and the way that people think or talk. Definitely, now, more people have become aware of it, because of a lot of art projects that have been happening on the topic of dominance, and people have been more vocal. For the younger generation, it has been much more open and liberal, and people have been much more aware of what is going on and more fearless about discussing it. So, I feel like these issues which have been very important to me are being addressed by the younger generation.
It’s funny that you ask this question, because last month, there were lots of people posting pictures of themselves with a white Sudanese Toub (traditional dress), to kind of symbolise the Sudanese woman. There is someone – his name is Ahmed Umar – he posted a picture of himself wearing this Sudanese Toub, posing as a woman, wearing makeup, with hair extensions in, and he took the time to explain all of these traditions, and why this movement is great, talking about the protests and all of that, and people had a serious issue with him posing as a woman. Of course, it shows a great deal of homophobia, which I know exists greatly, because people who come from Sudan often don’t understand that homosexuality isn’t a disease, or against God – so, it just showed me that people could be open to women rights; they could be open to Africanism; but made me wonder if this is as far as they would go!
We still have a long way to go when it comes to the rights of gays. This is something that is a difficult argument, because anything that involves religion and sex becomes a very contentious topic, and people are unlikely to want to talk about it. They shut it down with the reason that it is mentioned in the Qur’an or so. So, yeah, this is one of the things that made me feel like we really have a long way to go, and that this should be addressed more, but at the same time it takes a lot of courage for people to talk about things like that: to talk about the red lines of sex and homosexuality when you have been raised to believe that they are wrong. At the end of the day, when you are protesting for freedom, you need to understand that freedom means freedom for everyone – not just freedom for you, or for people who look like you, or act like you, or dress like you, or think like you. It includes freedom for people who look different from you; who have a different point of view. The backlash on Ahmed made me feel that we really have a long way to go. So, yeah, I’ve always liked to talk about these sorts of topics, and also other topics that are very personal to me, such as mental health – the way that the issue of homosexuality gets tied up with religion, it is the same way with mental illness. People think that being depressed is no different from being sad, and that the reason you are depressed is because you are not practicing your religion right: you’re not praying, or you’re not reading the Qur’an often enough. Mental illness has nothing to do with that.. it is a medical condition, and it ruins people’s life and not out of choice, or lack of discipline like most people think.
I haven’t yet been addressing these issues as often as I would like, because I know they are sensitive topics, and how they will be received depend very much on how I approach them. But I am confident that one day we can at least talk about them, even if we don’t agree, but at least us talking and discussing them, means we are not ignoring them, and pretending they don’t exist.
So, Yes! there are a lot of issues I would like to discuss. In Sudan, we have a lot of things that we need to talk about, and we have a long way to go, so that’s why art is always one of the best mediums to discuss all of these difficult topics. It makes it easier for people to discuss it – and if it’s shocking, it starts the conversation ( and lots of hate mail lol). It is not always going to be a pleasant one, but at least it is going to start – especially in a society like Sudan, which has always been all about a certain kind of religion; certain kinds of societal pressures; a certain set of values. So, hopefully, people will start to open up, and start to question things, like they have been more over the previous years. Hopefully, they will come up with new conclusions from the ones they have reached now.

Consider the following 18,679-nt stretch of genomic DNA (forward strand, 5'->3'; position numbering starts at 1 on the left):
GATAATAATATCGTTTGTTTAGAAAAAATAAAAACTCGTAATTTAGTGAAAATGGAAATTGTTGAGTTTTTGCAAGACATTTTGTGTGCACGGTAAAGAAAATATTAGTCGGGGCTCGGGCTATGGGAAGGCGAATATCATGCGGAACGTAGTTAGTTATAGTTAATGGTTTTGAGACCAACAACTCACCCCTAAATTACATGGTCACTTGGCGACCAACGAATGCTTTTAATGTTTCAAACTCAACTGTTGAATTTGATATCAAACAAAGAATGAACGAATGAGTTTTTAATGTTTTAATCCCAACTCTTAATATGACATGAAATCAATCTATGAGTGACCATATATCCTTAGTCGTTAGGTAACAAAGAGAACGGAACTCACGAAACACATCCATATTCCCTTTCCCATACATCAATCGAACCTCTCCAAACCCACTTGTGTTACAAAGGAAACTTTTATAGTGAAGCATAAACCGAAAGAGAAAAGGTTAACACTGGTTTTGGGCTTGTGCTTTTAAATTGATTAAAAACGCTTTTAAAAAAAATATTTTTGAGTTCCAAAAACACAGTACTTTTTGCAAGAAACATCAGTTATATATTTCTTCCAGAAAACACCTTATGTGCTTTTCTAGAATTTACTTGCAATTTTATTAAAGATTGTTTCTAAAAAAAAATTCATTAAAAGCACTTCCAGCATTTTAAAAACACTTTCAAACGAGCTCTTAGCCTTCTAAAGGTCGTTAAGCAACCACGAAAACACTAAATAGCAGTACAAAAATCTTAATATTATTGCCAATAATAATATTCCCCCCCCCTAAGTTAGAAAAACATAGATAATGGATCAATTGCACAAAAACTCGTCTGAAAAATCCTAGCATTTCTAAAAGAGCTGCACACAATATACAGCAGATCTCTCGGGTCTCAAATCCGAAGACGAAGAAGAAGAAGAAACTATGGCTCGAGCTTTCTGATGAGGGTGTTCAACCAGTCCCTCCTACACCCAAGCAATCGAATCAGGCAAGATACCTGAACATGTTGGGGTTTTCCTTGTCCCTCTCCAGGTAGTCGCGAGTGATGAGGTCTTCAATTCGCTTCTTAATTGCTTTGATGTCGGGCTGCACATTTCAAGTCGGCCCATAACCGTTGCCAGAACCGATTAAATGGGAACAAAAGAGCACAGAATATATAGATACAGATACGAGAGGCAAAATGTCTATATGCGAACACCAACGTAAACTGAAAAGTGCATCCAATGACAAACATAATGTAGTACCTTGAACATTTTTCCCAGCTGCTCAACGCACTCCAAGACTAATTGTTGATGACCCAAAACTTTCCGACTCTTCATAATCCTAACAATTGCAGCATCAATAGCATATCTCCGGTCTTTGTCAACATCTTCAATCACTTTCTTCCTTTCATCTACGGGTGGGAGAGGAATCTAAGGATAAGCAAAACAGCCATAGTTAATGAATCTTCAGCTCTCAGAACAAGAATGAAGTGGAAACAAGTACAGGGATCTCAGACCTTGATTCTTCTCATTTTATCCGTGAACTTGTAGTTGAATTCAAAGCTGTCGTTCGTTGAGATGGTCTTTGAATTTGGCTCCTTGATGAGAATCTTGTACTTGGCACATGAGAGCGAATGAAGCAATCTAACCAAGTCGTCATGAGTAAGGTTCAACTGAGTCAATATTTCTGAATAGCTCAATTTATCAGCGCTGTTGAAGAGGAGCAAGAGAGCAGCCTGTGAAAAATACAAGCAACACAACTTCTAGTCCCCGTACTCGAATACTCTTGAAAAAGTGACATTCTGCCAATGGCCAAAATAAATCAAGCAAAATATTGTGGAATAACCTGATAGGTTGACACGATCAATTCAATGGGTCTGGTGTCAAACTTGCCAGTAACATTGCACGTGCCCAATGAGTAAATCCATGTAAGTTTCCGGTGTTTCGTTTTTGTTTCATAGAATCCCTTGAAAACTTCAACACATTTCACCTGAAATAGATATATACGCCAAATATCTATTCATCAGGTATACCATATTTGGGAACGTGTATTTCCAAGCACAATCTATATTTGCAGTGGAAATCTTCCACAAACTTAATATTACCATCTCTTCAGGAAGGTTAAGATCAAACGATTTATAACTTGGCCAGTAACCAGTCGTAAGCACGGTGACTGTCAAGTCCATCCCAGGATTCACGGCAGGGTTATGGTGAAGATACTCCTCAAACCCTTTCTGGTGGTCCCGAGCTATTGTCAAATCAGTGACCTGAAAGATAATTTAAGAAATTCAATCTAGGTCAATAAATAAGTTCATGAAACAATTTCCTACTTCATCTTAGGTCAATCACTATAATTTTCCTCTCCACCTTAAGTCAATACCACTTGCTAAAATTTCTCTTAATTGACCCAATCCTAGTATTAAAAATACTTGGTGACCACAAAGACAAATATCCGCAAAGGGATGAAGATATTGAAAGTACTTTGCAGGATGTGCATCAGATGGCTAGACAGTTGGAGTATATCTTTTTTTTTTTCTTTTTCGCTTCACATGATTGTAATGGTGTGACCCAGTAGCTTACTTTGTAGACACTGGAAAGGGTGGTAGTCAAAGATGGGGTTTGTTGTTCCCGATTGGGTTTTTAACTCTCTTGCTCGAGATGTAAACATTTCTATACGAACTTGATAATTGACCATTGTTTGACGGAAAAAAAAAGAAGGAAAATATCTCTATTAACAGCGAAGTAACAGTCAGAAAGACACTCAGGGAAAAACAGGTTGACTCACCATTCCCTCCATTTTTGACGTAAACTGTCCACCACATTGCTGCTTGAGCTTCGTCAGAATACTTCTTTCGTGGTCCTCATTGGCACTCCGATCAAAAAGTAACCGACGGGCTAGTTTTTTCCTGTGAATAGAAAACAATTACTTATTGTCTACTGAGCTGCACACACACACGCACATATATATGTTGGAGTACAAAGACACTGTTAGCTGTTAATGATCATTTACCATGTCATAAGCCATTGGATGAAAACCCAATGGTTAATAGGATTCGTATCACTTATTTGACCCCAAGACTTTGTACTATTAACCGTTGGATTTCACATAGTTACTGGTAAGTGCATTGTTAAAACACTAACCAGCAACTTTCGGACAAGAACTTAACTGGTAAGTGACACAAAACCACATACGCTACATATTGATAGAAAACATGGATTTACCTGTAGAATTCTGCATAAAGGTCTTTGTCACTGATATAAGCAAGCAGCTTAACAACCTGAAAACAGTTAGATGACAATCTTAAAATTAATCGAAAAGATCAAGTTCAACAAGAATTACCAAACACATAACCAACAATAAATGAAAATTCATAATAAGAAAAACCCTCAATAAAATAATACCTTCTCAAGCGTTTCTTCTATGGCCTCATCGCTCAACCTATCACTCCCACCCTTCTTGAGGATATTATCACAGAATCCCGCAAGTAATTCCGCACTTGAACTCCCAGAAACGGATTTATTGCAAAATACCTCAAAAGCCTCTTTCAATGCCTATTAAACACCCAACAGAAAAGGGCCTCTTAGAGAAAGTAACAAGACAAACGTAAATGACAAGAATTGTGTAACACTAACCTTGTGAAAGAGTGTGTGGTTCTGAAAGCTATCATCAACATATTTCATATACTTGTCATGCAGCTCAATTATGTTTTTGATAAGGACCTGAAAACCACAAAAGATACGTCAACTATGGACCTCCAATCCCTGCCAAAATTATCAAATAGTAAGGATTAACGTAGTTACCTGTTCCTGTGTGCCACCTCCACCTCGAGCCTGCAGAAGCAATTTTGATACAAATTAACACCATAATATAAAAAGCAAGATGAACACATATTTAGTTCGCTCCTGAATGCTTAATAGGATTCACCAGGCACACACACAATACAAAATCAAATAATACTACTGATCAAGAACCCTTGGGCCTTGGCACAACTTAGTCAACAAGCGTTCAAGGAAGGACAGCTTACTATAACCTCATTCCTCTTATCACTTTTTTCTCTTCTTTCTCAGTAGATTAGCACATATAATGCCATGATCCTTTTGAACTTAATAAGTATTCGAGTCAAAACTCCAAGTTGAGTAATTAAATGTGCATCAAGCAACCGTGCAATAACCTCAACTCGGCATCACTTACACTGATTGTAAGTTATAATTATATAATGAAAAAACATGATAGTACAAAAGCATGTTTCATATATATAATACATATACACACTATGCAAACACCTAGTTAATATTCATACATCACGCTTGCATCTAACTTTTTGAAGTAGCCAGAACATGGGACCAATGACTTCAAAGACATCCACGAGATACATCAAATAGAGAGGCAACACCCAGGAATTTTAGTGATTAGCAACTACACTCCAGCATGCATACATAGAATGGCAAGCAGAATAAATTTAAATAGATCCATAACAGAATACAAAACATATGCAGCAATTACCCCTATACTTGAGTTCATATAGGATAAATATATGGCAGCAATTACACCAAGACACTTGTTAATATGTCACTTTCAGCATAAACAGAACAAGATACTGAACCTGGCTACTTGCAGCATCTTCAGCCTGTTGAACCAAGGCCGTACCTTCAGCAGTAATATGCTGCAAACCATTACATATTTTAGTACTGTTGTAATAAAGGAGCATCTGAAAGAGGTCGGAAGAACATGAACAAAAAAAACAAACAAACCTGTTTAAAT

I am always going to feel strongly about black matters; I’m always going to feel strongly about feminism; I’m always going to feel strongly about any kind of inequality, whether it is to do with racism, homophobia, religion, mental health…any of those things.
This is what art – or, at least the kind of art that I like and relate to – does, and it is what I aspire to do. I’m not saying that the art I create does all of that, but this is what I aim to be and do. I could do it right or wrong, but at least this is what I am trying to do.
Alaa: As artists, it’s always important to keep your eyes open and your ears open to what is happening around you in the world. it doesn’t have to affect you personally to care about it. It was really important to me to always try to keep up to date with what’s happening around me. Maybe with the uprising, it was also very interesting to see other uprisings happening in other parts of the world – like Venezuela, Algeria, Zimbabwe or other countries. It was really inspiring to see – and it was also a reminder that all of us were looking for the same things.
We are all looking for life with dignity and peace and freedom
and it’s nice to see how things turn out differently from one country to another, and sometimes also to compare things in other countries to what is happening now in Sudan. Maybe most of my work is directed towards what is happening to me personally, because it is just so close to home and close to my heart, but as an artist, I think it’s really important to use my work to also advocate for other problems and to support other movements that are happening around the world – because, as I said,
at the end of the day, we are fighting for the same things.